Ideally, you need to keep your Zebra danios in a long, vertical aquarium of at least 20 gallons. Although they’re pretty small they are extremely active swimmers that really appreciate having plenty of swimming space in which to school. For something different, choose the spotted Leopard Danio or maybe a combination of several species.

You can find everything you need to know about keeping Zebra danios in the Danio care sheet here.

Rhinogobius duospilus (formerly Rhinogobius wui)

Rhinogobius duospilus
  • Temperature: 60° to 79°F
  • Minimum tank size: 15 gallons
  • Temperament: Peaceful, schooling
  • Care requirements: Easy/Beginner

Although they’re actually relatively readily available in many aquarium stores, Rhinogobius duospilus are not commonly kept fish. That’s a shame because these fish are actually a fascinating species that are perfect for display in a small aquarium, being lively and quite interesting to watch.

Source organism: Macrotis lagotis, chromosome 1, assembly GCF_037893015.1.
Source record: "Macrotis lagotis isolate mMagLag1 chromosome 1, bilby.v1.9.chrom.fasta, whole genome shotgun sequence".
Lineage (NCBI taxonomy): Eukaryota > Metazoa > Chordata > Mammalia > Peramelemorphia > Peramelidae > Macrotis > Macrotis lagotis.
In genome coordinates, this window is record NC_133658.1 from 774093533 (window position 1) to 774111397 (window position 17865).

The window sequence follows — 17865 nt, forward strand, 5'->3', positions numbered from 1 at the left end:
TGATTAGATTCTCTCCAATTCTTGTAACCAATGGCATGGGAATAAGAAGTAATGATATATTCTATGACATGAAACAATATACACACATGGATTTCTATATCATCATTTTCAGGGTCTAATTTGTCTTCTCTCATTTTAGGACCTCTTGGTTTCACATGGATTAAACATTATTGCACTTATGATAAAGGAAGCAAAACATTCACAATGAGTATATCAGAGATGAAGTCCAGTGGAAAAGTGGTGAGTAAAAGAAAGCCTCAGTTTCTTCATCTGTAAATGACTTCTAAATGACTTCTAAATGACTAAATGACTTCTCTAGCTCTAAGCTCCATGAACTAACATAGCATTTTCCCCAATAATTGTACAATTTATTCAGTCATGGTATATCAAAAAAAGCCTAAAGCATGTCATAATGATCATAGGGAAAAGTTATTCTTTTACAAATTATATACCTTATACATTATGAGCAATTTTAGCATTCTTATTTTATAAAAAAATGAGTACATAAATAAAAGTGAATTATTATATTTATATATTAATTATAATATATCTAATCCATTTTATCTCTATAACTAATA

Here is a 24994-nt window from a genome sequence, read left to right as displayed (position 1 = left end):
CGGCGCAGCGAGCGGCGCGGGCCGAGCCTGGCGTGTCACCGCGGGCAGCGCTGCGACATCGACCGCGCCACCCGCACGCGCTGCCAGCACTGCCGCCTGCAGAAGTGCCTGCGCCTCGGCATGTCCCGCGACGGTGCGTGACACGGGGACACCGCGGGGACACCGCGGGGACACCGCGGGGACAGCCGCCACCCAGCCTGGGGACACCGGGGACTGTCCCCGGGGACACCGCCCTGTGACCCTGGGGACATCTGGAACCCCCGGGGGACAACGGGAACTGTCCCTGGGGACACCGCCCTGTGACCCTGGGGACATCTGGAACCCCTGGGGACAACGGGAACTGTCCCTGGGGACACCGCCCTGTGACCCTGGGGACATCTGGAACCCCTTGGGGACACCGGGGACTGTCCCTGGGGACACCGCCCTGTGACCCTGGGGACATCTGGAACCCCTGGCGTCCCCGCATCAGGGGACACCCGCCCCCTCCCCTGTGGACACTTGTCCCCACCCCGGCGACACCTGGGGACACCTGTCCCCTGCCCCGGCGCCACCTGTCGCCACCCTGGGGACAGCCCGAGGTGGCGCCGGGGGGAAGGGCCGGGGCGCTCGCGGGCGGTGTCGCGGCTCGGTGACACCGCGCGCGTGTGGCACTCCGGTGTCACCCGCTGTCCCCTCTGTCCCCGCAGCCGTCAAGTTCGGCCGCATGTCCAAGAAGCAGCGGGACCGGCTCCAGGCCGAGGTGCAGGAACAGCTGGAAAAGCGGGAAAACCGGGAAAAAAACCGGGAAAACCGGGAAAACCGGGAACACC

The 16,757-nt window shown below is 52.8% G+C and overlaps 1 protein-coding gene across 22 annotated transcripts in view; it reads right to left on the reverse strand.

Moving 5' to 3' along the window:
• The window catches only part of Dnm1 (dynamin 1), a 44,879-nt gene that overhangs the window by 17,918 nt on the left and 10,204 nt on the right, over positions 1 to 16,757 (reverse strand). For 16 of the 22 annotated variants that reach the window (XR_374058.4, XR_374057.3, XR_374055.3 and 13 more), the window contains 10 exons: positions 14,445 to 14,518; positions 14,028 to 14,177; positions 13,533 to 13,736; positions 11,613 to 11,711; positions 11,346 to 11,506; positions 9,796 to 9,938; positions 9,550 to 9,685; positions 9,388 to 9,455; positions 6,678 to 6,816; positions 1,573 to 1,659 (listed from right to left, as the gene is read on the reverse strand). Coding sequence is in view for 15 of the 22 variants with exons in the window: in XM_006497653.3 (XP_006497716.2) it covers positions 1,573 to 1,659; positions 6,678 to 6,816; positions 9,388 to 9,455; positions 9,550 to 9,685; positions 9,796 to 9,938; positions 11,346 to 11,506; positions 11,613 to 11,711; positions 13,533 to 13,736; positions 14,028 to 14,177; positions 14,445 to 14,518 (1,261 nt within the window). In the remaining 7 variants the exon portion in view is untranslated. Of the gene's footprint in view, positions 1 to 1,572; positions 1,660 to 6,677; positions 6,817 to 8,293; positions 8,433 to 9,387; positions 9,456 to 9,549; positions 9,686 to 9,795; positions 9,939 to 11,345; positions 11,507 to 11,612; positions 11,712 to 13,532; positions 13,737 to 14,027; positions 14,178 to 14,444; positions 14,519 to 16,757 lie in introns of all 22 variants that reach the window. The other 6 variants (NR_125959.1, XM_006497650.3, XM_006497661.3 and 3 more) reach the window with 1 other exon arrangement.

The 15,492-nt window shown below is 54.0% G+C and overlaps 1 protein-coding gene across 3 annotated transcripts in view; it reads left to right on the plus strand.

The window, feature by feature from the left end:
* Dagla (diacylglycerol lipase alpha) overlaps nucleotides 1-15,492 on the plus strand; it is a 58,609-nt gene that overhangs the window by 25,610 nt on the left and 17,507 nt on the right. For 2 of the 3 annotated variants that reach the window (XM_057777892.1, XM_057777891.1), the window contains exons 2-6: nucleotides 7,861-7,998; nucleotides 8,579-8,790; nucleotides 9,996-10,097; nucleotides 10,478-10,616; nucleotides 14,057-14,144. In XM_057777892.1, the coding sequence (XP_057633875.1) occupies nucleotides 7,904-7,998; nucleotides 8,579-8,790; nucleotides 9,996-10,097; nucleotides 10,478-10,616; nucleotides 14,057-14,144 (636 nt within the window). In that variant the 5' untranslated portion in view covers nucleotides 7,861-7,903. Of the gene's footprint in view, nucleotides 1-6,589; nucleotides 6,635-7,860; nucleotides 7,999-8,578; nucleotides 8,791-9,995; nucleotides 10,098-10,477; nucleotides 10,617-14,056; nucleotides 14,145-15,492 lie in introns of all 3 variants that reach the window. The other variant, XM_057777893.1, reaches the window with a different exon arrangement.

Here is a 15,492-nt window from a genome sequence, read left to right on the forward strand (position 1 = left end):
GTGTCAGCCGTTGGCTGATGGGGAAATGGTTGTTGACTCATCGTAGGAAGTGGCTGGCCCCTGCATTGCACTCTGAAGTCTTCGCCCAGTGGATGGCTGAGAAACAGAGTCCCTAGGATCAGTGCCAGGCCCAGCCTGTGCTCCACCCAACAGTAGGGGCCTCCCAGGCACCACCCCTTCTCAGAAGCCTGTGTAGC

Gobies from the Rhinogobius genus are naturally found in China and Vietnam, where they inhabit shallow, fast-flowing streams and rivers. In the aquarium, they make a great choice for unheated hillstream set-ups. 

As the fish only grow to around 1.5”, you don’t need a big tank to accommodate them. A 15-gallon tank is perfect for a small school of these gobies. Rhinogobius duospilus can live in water temperatures of between 60° to 79°F. However, they do best in water on the lower end of that temperature range.

You can keep these attractive schooling fish with other species that appreciate cool temperatures and hillstream-type environments. Peaceful small schooling fish, such as White Cloud Mountain minnows should work well. Don’t forget to set up a live food colony, such as blackworms, as these gobies don’t respond very well to commercial pellet or basic fish flake foods.